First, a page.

One former Episcopal priest wrote me, The irony is that after all their property suits to get control of empty buildings, they now are losing their main property.

One might hope that at least some of these buildings could be turned over to or acquired by some new Peter Gatien, who could turn them into pagan dance clubs, which at least would be more in line with Watts program.[2]

Ironies abound, of course. Watts makes the interesting point that while he has no doubts at all that Jesus really existed,[3] the refusal to crack the shell of scripture to obtain the nut of spirit has led, especially among Protestants, to obsessions with Biblical literalness and inerrancy. Today, of course, the very existence of Jesus is a hot topic,[4] but ironically the last man standing among the candidates for the stripped-down, 100% real Jesus tends to be the wandering Jewish teacher or political zealot; the Spirit seems to have been found in the supposed political shell, not even the scriptural shell.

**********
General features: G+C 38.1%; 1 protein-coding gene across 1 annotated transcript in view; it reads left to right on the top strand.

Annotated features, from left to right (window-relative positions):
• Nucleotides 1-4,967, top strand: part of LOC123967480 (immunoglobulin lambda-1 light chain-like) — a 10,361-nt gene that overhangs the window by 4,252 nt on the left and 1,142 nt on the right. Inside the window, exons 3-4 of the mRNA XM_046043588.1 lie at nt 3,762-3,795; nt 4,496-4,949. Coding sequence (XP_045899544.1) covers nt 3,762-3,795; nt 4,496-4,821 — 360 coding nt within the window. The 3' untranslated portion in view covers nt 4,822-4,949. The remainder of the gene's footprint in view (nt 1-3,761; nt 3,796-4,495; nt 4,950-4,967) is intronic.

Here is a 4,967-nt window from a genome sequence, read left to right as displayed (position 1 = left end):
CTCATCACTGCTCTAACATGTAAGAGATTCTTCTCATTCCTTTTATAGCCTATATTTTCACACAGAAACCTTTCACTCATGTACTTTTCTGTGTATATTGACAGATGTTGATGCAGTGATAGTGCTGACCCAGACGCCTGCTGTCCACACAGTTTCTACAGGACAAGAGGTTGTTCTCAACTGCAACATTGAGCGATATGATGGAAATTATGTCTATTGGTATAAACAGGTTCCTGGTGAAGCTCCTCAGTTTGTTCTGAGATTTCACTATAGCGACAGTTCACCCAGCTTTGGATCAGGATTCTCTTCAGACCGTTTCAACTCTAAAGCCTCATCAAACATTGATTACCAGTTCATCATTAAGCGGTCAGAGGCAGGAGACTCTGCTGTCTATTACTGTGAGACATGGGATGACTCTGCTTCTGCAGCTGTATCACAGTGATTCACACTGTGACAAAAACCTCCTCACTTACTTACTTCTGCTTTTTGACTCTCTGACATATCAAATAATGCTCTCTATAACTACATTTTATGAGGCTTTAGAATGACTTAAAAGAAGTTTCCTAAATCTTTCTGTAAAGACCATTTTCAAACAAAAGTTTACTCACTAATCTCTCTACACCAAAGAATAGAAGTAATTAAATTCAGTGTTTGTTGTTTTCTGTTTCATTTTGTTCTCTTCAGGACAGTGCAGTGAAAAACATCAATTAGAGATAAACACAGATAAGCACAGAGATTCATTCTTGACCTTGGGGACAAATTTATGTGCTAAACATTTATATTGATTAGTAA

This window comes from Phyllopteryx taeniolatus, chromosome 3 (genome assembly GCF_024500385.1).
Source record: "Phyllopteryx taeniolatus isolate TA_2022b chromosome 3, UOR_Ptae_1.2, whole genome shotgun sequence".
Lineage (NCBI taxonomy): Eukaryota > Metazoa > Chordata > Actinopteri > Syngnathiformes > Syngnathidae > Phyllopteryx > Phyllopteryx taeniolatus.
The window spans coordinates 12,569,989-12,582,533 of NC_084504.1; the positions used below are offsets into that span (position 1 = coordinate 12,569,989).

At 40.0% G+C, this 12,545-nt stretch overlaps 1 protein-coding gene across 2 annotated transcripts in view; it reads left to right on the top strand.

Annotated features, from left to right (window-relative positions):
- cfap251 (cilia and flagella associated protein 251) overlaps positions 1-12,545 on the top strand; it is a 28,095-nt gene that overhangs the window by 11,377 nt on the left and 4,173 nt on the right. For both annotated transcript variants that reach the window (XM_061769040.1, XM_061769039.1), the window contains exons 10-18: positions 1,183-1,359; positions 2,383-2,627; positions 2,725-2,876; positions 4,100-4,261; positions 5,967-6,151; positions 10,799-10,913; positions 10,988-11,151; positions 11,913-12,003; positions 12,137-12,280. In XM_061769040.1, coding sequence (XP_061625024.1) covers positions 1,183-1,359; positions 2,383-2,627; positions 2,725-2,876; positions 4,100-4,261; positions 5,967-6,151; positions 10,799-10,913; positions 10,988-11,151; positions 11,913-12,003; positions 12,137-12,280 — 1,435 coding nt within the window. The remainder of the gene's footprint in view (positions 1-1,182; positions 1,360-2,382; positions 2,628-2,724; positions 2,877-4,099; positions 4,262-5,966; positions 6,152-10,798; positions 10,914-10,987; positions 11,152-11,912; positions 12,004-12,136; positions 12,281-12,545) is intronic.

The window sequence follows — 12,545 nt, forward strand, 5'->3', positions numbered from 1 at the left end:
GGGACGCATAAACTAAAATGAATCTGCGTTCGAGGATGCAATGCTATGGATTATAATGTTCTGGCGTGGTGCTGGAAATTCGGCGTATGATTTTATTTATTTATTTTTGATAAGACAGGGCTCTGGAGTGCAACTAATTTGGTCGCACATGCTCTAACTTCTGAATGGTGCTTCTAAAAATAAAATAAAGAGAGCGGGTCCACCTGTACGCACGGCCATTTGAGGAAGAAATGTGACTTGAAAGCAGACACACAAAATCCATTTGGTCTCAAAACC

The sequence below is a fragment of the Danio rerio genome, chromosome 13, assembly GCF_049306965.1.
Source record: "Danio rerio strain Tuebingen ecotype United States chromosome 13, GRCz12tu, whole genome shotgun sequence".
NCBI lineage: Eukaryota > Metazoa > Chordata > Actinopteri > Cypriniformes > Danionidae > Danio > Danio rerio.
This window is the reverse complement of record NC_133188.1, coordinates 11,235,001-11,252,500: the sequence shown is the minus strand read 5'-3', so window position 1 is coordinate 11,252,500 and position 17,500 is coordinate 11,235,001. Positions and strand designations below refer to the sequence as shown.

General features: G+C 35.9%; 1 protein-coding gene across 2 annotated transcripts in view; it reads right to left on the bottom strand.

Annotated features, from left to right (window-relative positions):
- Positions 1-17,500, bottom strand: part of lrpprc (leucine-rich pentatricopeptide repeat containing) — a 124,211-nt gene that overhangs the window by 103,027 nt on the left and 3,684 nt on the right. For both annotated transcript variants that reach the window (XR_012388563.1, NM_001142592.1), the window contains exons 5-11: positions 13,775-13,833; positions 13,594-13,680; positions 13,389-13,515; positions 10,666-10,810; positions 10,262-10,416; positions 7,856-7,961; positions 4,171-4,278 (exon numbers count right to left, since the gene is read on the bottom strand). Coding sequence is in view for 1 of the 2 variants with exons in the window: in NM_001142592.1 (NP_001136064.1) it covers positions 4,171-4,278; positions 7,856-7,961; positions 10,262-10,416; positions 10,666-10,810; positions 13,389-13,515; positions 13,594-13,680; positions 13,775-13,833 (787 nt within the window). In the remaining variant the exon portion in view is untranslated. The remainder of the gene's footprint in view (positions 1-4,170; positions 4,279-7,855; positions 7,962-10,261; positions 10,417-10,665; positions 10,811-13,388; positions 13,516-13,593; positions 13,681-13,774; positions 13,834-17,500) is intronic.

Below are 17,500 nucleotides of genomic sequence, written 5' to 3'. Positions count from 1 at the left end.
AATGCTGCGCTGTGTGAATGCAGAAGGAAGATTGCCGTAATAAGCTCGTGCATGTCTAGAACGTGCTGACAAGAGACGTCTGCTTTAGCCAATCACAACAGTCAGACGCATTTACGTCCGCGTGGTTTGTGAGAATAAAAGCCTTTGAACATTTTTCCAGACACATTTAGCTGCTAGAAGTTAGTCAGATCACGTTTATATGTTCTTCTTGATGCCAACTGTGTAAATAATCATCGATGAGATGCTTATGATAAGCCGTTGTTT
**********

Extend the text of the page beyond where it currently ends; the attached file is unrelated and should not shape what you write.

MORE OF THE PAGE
Indeed, the Episcopal Churchs new leader a black man, since after Obama all leaders will have to be black has proudly made his motto We are the Episcopal branch of the Jesus Movement, a pretty explicit statement of a proud retreat to the most adolescent stage of the Western Spirit, rather than an advance to the fully mature life of the Holy Spirit.[5]

Of course, the Episcopal Church has always been mostly the WASP elite at prayer (answering Watts question, what are we going to do on Sunday mornings?) so its hardly surprising that it serves mainly as a vehicle for SJW virtue signaling in the Present Year; thus:

In America last week a church in Virginia took down two plaques of men who had worshipped there, one of George Washington, the other of Robert E. Lee. The plaques distracted our worshippers, said the cowardly rector.

Rather than openness to other religions, its the phony openness of multiculturalism and unlimited immigration, in the service of global conformity.[6]

Watts seems to have underestimated the ability of the adolescent Protestant conscience to sustain itself in its infinite regress of idealistic guilt. Like a collapsing neutron star, it needs more and more fuel, and it now gets it from endless spasms of masochistic White guilt. As we now know, SJWs always double down.